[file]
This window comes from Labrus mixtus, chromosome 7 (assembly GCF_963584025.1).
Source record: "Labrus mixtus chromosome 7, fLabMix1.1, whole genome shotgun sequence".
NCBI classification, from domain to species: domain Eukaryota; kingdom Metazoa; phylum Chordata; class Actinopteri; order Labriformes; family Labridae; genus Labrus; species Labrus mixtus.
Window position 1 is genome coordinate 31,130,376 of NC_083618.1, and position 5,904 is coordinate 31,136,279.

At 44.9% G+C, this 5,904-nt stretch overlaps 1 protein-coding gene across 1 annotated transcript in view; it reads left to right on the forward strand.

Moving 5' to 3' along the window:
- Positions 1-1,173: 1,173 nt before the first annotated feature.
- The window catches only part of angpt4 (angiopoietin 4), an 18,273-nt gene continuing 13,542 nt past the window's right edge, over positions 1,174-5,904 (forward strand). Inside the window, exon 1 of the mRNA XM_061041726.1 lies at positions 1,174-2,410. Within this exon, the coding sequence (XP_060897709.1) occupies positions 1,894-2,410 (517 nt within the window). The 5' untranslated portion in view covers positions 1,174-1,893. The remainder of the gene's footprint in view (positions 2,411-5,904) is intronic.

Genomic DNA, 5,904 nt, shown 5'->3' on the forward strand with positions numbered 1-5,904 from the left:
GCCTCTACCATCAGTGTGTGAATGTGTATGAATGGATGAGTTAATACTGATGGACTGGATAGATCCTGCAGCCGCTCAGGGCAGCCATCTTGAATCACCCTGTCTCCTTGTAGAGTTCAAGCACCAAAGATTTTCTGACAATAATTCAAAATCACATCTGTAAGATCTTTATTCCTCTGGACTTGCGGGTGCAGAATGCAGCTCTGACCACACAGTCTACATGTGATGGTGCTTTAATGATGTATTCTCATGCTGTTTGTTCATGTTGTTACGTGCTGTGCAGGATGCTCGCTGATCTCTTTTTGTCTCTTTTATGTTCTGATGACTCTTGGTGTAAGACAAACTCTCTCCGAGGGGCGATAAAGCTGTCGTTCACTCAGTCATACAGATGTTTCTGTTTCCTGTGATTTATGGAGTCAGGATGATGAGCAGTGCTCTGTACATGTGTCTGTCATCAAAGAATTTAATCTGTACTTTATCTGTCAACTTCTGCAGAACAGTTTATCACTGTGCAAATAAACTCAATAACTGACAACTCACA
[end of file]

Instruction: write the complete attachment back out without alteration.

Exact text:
This window comes from Labrus mixtus, chromosome 7 (assembly GCF_963584025.1).
Source record: "Labrus mixtus chromosome 7, fLabMix1.1, whole genome shotgun sequence".
NCBI classification, from domain to species: domain Eukaryota; kingdom Metazoa; phylum Chordata; class Actinopteri; order Labriformes; family Labridae; genus Labrus; species Labrus mixtus.
Window position 1 is genome coordinate 31,130,376 of NC_083618.1, and position 5,904 is coordinate 31,136,279.

At 44.9% G+C, this 5,904-nt stretch overlaps 1 protein-coding gene across 1 annotated transcript in view; it reads left to right on the forward strand.

Moving 5' to 3' along the window:
- Positions 1-1,173: 1,173 nt before the first annotated feature.
- The window catches only part of angpt4 (angiopoietin 4), an 18,273-nt gene continuing 13,542 nt past the window's right edge, over positions 1,174-5,904 (forward strand). Inside the window, exon 1 of the mRNA XM_061041726.1 lies at positions 1,174-2,410. Within this exon, the coding sequence (XP_060897709.1) occupies positions 1,894-2,410 (517 nt within the window). The 5' untranslated portion in view covers positions 1,174-1,893. The remainder of the gene's footprint in view (positions 2,411-5,904) is intronic.

Genomic DNA, 5,904 nt, shown 5'->3' on the forward strand with positions numbered 1-5,904 from the left:
GCCTCTACCATCAGTGTGTGAATGTGTATGAATGGATGAGTTAATACTGATGGACTGGATAGATCCTGCAGCCGCTCAGGGCAGCCATCTTGAATCACCCTGTCTCCTTGTAGAGTTCAAGCACCAAAGATTTTCTGACAATAATTCAAAATCACATCTGTAAGATCTTTATTCCTCTGGACTTGCGGGTGCAGAATGCAGCTCTGACCACACAGTCTACATGTGATGGTGCTTTAATGATGTATTCTCATGCTGTTTGTTCATGTTGTTACGTGCTGTGCAGGATGCTCGCTGATCTCTTTTTGTCTCTTTTATGTTCTGATGACTCTTGGTGTAAGACAAACTCTCTCCGAGGGGCGATAAAGCTGTCGTTCACTCAGTCATACAGATGTTTCTGTTTCCTGTGATTTATGGAGTCAGGATGATGAGCAGTGCTCTGTACATGTGTCTGTCATCAAAGAATTTAATCTGTACTTTATCTGTCAACTTCTGCAGAACAGTTTATCACTGTGCAAATAAACTCAATAACTGACAACTCACA